Wednesday, October 05, 2011

Style Over Everything: Steve Jobs.


I was planning to write this piece, or something like it, before I heard that Steve Jobs had died. Well, here goes...

Bill Gates appreciated what a marvelous sense of style Steve Jobs had. Gates admitted he envied Jobs for it, knowing he lacked the same. Nothing highlights the difference between those two men than the history of the tablet device.

For years,  Bill Gates championed the CD drive. At a time when the CD seemed good only for audio, Gates saw it as the savior of software. He pushed the CD when it was too expensive. He pushed it when too few people had drives to use CDs. And he saved us from software installations requiring twenty and more floppy disks.

For years, Bill Gates championed the tablet. He persuaded many companies to build tablets that flopped. Steve Jobs designed the tablet that succeeded.

The iPad is a not a success because of some brilliant insight, or because of changes in the cost and power of hardware. It is a success because Jobs envisioned every important aspect of the device, and planned the computing world it could live in. His comprehensive vision succeeded where one of the richest companies in the world had failed and failed again.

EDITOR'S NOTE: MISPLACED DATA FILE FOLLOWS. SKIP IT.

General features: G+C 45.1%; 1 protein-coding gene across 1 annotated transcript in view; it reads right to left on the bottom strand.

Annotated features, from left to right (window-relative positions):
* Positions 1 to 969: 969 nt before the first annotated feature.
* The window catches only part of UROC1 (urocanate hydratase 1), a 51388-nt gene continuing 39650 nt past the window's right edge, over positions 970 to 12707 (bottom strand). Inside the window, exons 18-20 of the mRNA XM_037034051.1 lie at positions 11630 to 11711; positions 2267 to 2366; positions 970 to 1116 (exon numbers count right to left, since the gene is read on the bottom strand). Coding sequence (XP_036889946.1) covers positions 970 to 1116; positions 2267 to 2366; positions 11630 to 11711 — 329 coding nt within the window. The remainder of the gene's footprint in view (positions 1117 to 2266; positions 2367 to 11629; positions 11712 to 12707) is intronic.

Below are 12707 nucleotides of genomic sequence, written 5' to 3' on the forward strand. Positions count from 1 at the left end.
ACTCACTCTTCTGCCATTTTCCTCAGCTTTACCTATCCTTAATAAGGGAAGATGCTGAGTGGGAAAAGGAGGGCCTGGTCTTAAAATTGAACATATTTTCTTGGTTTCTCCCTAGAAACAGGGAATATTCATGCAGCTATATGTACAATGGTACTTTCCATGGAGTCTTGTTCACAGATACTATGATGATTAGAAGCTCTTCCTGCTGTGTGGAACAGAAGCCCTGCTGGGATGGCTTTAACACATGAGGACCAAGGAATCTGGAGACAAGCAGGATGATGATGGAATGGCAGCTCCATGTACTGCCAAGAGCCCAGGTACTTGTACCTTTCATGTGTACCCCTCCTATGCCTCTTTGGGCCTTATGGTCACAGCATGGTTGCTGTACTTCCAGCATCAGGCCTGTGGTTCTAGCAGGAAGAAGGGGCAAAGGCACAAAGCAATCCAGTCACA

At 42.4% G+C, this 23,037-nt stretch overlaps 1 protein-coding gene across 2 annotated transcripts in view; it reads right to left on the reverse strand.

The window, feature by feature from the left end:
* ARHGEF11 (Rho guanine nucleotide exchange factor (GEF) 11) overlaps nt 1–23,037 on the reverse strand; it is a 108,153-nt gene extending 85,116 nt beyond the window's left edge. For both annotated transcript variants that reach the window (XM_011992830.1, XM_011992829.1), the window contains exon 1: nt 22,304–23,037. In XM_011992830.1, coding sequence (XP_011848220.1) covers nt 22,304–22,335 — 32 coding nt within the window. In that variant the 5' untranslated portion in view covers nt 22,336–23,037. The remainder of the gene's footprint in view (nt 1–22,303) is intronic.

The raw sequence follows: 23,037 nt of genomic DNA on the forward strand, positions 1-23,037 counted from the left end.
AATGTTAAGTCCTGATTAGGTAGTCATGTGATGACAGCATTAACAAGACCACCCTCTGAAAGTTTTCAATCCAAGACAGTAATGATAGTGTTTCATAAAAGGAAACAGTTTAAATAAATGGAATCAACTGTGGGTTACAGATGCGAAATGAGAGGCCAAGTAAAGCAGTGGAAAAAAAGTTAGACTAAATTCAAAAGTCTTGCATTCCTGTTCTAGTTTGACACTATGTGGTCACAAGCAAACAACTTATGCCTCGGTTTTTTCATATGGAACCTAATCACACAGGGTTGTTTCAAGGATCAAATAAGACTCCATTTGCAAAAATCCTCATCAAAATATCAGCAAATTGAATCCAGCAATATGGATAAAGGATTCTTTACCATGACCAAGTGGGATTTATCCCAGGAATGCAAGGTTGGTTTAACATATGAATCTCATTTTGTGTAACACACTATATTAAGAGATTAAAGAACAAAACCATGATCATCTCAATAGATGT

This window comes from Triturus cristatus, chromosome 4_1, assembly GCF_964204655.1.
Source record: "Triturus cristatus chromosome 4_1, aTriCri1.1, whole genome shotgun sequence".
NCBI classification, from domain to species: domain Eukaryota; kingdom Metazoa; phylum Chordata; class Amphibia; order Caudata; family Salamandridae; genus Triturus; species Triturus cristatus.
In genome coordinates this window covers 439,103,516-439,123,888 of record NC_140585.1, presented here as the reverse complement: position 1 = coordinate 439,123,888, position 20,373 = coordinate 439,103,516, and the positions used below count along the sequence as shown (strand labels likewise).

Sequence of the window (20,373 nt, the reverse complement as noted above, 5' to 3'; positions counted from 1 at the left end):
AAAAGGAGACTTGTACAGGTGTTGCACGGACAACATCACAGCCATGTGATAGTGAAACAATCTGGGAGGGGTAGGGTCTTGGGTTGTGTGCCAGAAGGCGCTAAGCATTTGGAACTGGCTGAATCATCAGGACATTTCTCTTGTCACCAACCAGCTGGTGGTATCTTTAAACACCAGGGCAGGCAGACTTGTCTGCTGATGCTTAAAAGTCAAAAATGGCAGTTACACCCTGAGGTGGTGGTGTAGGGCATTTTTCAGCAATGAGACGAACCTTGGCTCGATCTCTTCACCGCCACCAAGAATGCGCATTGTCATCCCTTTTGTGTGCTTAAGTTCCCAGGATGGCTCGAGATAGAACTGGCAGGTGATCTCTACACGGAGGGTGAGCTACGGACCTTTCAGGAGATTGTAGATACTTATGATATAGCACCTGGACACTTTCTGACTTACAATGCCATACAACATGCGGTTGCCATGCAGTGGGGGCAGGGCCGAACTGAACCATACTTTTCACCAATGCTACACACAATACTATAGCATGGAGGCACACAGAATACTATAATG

Bill Gates, and Microsoft, could have afforded to buy, or hire, the sense of style that Gates knew he lacked. There must be other geniuses out there who can painstakingly discover every opportunity a product requires in order to succeed, and who know how to design it into a world of success. But Microsoft, as far as I know, never hired that person; or perhaps they hired that person without the authority to move worlds into the ideal alignment a tablet needed to succeed.

Most reports suggest that Steve Jobs was a tyrannical leader. In business, employees can rebel against tyranny. But the directors and employees at Apple had the sense to let their leader and his vision lead them.

Steve Jobs changed the face of computing, and it may be many years before the computer world moves on to some paradigm other than his. Jobs dramatically improved the value of smart phones (good), lowered the cost of music (good, I think), and greatly lowered the price of computer software (bad, I think). He has also dragged us away from the lassez-faire computer environment that the IBM PC and Windows gave us, to a more walled-garden approach where approved software is most welcome. In the long run, this walled garden may stifle development and progress. But we are going to live with Steve Jobs’ vision for a long time.

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